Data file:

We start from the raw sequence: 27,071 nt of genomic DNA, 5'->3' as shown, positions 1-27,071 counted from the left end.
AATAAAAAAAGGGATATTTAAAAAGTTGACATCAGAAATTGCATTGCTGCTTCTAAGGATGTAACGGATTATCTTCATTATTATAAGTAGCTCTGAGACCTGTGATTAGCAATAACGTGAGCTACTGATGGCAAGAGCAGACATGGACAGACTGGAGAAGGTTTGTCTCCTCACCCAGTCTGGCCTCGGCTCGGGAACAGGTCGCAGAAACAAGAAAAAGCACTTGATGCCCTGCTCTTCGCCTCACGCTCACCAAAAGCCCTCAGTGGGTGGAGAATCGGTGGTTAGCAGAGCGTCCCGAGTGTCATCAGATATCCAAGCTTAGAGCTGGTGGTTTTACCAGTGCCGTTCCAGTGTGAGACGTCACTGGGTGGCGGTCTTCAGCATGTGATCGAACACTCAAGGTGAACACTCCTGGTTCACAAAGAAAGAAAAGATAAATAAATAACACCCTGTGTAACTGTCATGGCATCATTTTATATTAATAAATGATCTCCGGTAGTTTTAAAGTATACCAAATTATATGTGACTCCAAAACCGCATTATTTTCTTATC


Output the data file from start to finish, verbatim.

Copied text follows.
We start from the raw sequence: 27,071 nt of genomic DNA, 5'->3' as shown, positions 1-27,071 counted from the left end.
AATAAAAAAAGGGATATTTAAAAAGTTGACATCAGAAATTGCATTGCTGCTTCTAAGGATGTAACGGATTATCTTCATTATTATAAGTAGCTCTGAGACCTGTGATTAGCAATAACGTGAGCTACTGATGGCAAGAGCAGACATGGACAGACTGGAGAAGGTTTGTCTCCTCACCCAGTCTGGCCTCGGCTCGGGAACAGGTCGCAGAAACAAGAAAAAGCACTTGATGCCCTGCTCTTCGCCTCACGCTCACCAAAAGCCCTCAGTGGGTGGAGAATCGGTGGTTAGCAGAGCGTCCCGAGTGTCATCAGATATCCAAGCTTAGAGCTGGTGGTTTTACCAGTGCCGTTCCAGTGTGAGACGTCACTGGGTGGCGGTCTTCAGCATGTGATCGAACACTCAAGGTGAACACTCCTGGTTCACAAAGAAAGAAAAGATAAATAAATAACACCCTGTGTAACTGTCATGGCATCATTTTATATTAATAAATGATCTCCGGTAGTTTTAAAGTATACCAAATTATATGTGACTCCAAAACCGCATTATTTTCTTATC